February 10 A joint session of Congress receives the Electoral Commission directive that Florida’s electoral votes be counted for Hayes/Wheeler.  The two houses meet separately, with the Senate affirming the decision of the Electoral Commission.

February 12 The House rejects the Electoral  Commission’s report on Florida, 168-103.

February 13-15 The Electoral Commission hears arguments from both sides on the case of Louisiana, then goes into secret deliberations on the 15th. 

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February 15 According to Harper’s Weekly, an assassination attempt is made on the life of Governor Stephen Packard of Louisiana, a Republican.  The governor knocks down the gun aimed at his heart, and the bullet grazes his knee.  The perpetrator is taken into custody.

February 16 The Electoral Commission, on an 8 to 7 party-line vote, awards Louisiana’s eight electoral votes to the Republican ticket of Hayes/Wheeler.

February 18 Congress receives the official word of the Electoral Commission’s decision to award Louisiana’s electoral votes to Hayes/Wheeler.  The House is in recess.

February 19 A joint session of Congress announces the Electoral Commission’s findings on Louisiana.  After a two-hour debate, the Senate approves the decision, 41-28.  The House recesses until the next day.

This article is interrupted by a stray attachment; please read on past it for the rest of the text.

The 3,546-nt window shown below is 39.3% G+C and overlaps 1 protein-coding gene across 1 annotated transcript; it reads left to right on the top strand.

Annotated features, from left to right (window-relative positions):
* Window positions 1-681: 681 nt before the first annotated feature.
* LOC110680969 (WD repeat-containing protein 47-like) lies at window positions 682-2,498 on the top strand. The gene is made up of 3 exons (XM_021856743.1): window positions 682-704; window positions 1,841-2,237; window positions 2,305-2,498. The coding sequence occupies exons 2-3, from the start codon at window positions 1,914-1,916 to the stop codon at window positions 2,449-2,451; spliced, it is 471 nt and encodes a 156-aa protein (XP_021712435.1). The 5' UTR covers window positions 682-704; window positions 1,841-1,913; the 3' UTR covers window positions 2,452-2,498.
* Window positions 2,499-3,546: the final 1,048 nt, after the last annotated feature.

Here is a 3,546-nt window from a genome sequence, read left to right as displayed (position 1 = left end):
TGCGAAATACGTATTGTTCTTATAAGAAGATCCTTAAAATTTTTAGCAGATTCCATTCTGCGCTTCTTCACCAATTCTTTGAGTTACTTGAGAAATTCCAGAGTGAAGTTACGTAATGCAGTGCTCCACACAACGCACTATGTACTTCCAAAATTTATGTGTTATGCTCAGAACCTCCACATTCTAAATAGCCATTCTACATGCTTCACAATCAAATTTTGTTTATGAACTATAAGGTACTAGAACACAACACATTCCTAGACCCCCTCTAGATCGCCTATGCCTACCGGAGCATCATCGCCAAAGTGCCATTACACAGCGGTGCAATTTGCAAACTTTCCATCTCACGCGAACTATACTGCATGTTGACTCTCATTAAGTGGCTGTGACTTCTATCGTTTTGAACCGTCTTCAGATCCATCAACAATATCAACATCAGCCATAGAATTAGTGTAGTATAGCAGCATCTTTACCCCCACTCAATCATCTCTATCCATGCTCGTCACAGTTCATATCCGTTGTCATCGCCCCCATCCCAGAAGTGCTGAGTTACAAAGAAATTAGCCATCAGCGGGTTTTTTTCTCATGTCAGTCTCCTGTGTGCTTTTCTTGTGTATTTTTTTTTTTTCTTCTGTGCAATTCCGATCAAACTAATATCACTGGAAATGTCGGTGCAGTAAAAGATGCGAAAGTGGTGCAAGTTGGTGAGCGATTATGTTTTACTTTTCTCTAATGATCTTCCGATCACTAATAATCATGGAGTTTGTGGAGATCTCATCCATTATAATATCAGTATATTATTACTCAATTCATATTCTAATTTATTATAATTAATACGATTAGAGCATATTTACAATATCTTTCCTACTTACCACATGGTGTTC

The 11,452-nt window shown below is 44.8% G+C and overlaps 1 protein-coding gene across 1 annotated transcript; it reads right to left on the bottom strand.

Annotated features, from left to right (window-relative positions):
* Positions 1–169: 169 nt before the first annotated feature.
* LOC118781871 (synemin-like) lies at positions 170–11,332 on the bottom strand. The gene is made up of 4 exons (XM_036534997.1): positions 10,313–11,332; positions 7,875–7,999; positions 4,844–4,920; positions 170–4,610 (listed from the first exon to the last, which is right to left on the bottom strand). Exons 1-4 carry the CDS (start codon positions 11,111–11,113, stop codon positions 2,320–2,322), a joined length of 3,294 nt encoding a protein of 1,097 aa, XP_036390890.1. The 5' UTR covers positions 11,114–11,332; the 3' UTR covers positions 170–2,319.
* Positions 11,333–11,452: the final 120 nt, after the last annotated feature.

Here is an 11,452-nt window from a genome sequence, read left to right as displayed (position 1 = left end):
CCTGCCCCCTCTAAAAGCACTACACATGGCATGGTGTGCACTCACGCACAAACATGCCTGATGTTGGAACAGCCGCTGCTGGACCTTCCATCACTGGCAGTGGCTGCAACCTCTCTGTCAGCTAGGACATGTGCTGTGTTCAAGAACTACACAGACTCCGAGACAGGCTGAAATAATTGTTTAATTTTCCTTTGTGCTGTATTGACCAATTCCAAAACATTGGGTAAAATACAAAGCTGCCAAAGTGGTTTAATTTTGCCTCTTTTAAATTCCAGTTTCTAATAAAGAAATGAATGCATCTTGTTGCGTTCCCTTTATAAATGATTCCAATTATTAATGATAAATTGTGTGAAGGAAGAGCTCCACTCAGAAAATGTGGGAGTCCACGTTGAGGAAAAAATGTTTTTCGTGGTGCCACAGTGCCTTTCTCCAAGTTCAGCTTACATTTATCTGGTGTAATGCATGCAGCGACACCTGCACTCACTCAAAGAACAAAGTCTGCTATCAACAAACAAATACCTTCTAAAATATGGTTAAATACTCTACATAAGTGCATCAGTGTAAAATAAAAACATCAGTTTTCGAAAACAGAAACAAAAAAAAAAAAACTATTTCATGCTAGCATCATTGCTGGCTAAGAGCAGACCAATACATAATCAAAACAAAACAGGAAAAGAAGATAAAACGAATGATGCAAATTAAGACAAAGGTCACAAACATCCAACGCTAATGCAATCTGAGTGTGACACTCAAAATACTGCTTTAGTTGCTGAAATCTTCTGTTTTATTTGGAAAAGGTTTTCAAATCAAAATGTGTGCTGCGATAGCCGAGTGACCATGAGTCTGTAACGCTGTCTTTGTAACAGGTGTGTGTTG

February 20 The House rejects the Electoral Commission’s directive on Louisiana, 172-99.  The joint session of Congress reassembles.  The electoral count continues until the state of Michigan, at which time a Democratic objection is made to one Republican elector from that state.  The houses separate, and both overrule the objection.

February 21 The joint session of Congress continues the electoral count through the state of Ohio.  The disputed electoral return in Oregon is submitted to the Electoral Commission.

February 22 Lawyers for both sides argue before the Electoral Commission concerning Oregon, then the commission goes into secret session.

February 23 By an 8 to 7 party-line vote, the Electoral Commission awards Oregon’s three electoral votes to the Republican ticket of Hayes/Wheeler.  

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February 24 Congress receives the Electoral Commission directive to grant Oregon’s electoral votes to Hayes/Wheeler.  The Senate affirms the finding, 40-24, while the House rejects it, 151-107.  The joint session of Congress reassembles, and the electoral count continues.